My 3 uncles MacBean were all in the Camerons and the youngest was killed in in northern France at the age of 19. One other was wounded but never mentioned it back here at home and my other uncle was also badly wounded  and remained with a permanently injured hip for the rest of his life without a word escaping from his lips that I ever heard, either about the wounds or the war.

My father was also in the 1st World war...a machine gun sergeant at age 19..... but somehow survived. His buddy beside him got a bullet right through the forehead, from a sniper presumably. That's the only thing I ever heard him say about his years of experiences in the trenches .

Apart form his comments about the Home Guard night training crawling about in Tomnahurich cemetery which, for him, I think was a real challenge since he was much older and war experienced by then.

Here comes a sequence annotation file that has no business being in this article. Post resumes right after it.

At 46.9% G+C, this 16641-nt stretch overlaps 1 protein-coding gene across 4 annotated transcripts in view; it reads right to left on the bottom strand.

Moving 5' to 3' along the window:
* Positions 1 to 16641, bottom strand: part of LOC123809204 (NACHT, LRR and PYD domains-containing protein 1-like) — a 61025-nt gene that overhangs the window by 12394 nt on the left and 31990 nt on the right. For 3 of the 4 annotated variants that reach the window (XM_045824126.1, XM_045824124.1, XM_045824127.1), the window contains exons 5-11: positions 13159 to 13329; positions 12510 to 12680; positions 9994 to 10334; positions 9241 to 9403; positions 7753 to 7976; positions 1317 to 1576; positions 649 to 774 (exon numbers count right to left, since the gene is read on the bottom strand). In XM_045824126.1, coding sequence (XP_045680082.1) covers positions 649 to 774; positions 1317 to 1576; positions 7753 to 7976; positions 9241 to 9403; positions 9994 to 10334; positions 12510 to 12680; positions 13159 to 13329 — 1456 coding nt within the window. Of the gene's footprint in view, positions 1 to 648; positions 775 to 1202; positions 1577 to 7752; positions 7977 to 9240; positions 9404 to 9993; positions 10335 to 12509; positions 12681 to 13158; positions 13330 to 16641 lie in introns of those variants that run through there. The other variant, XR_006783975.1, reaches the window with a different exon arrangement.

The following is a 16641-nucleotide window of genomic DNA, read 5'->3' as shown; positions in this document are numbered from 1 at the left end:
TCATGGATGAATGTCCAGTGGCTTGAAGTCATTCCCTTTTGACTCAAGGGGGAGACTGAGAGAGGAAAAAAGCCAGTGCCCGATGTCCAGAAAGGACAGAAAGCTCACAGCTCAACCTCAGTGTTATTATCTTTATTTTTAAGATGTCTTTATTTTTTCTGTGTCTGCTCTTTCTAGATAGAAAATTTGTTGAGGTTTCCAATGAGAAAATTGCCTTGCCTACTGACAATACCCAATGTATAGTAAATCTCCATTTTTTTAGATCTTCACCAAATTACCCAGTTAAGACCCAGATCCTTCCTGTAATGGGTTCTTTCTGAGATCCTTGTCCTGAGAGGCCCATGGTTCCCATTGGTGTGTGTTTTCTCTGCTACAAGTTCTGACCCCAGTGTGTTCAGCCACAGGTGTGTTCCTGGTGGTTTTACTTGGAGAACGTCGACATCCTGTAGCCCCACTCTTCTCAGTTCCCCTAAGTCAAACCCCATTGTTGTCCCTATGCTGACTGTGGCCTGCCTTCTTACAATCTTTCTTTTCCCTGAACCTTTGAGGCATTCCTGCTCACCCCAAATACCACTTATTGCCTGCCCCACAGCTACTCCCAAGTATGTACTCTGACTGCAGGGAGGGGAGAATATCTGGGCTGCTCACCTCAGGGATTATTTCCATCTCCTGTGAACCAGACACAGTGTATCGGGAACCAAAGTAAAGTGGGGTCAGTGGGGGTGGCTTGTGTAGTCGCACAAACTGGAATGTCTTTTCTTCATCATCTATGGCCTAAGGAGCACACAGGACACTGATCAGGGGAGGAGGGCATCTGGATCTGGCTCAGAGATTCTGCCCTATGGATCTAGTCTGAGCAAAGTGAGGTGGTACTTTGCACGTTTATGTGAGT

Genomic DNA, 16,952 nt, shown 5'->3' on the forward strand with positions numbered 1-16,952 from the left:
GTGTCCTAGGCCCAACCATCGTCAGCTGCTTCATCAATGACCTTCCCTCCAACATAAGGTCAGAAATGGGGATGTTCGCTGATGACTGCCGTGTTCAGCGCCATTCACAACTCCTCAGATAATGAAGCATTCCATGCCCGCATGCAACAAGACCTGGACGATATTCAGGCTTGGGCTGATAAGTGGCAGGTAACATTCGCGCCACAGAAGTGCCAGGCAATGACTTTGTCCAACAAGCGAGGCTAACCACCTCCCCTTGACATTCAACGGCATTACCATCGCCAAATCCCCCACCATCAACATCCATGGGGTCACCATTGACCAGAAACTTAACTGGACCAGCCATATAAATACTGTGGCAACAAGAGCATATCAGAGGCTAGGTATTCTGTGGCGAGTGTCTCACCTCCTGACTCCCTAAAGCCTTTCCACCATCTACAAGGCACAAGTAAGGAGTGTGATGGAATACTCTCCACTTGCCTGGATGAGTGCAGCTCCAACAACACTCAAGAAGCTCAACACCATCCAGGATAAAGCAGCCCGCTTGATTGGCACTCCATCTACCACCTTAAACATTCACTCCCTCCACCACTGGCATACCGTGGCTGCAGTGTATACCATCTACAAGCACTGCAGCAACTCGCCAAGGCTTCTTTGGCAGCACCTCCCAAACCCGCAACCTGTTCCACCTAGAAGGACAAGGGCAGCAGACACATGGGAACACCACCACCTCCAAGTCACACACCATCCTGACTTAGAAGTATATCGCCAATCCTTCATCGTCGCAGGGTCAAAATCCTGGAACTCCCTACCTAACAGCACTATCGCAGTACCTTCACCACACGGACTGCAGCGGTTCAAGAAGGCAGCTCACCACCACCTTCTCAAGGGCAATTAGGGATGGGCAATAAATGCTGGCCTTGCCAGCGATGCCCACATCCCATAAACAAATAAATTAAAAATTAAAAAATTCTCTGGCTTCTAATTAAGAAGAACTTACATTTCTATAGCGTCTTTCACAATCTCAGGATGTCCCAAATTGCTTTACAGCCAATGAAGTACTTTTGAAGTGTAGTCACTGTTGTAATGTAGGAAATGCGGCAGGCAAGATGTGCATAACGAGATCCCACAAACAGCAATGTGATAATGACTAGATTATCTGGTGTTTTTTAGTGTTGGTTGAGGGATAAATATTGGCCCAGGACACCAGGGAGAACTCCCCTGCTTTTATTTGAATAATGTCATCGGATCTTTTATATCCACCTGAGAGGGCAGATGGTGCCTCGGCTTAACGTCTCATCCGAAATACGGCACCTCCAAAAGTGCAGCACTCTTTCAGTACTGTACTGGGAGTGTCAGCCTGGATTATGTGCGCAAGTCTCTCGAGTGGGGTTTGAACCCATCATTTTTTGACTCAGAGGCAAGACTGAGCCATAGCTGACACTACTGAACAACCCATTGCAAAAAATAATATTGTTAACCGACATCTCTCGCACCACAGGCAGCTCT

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I fought the Battle of Loos the other morning after too hot a curry the night before:cry:

James Barron was the father of Eveline Barron who succeeded her uncle Evan Barron as editor of the Courier in the mid 60s. James Barron was with the 7th Camerons and was mortally wounded art Loos on Hill 70.

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So the best way to stop the Hun making a Run is to make his Lederhosen liable to fall down:lol:

The date of the memo is 19.8.40. at the peak of the Battle of Britain so I wonder if "active land operations" was simply a euphemism for the Invasion which was expected at any time.

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The Italian Chapel in Orkney is a wonder to behold! It's made out of two Nissen huts and the internal artwork is amazing. I know there are a lot of jokes about the Italians surrendering such as "How do the Italians start a running race?"..... "On your marks, get set, here comes the 8th Army" but I think they were the guys that got it right. A lot of Italians simply saw reality, realised that Mussolini was a complete t****r, rejected what the Axis was doing and took the pragmatic step of chucking it in.

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tm4tj    1,433

And here is the very chapel.

 

 

denmark + 065.jpg

denmark + 066.jpg

denmark + 071.jpg

denmark + 070.jpg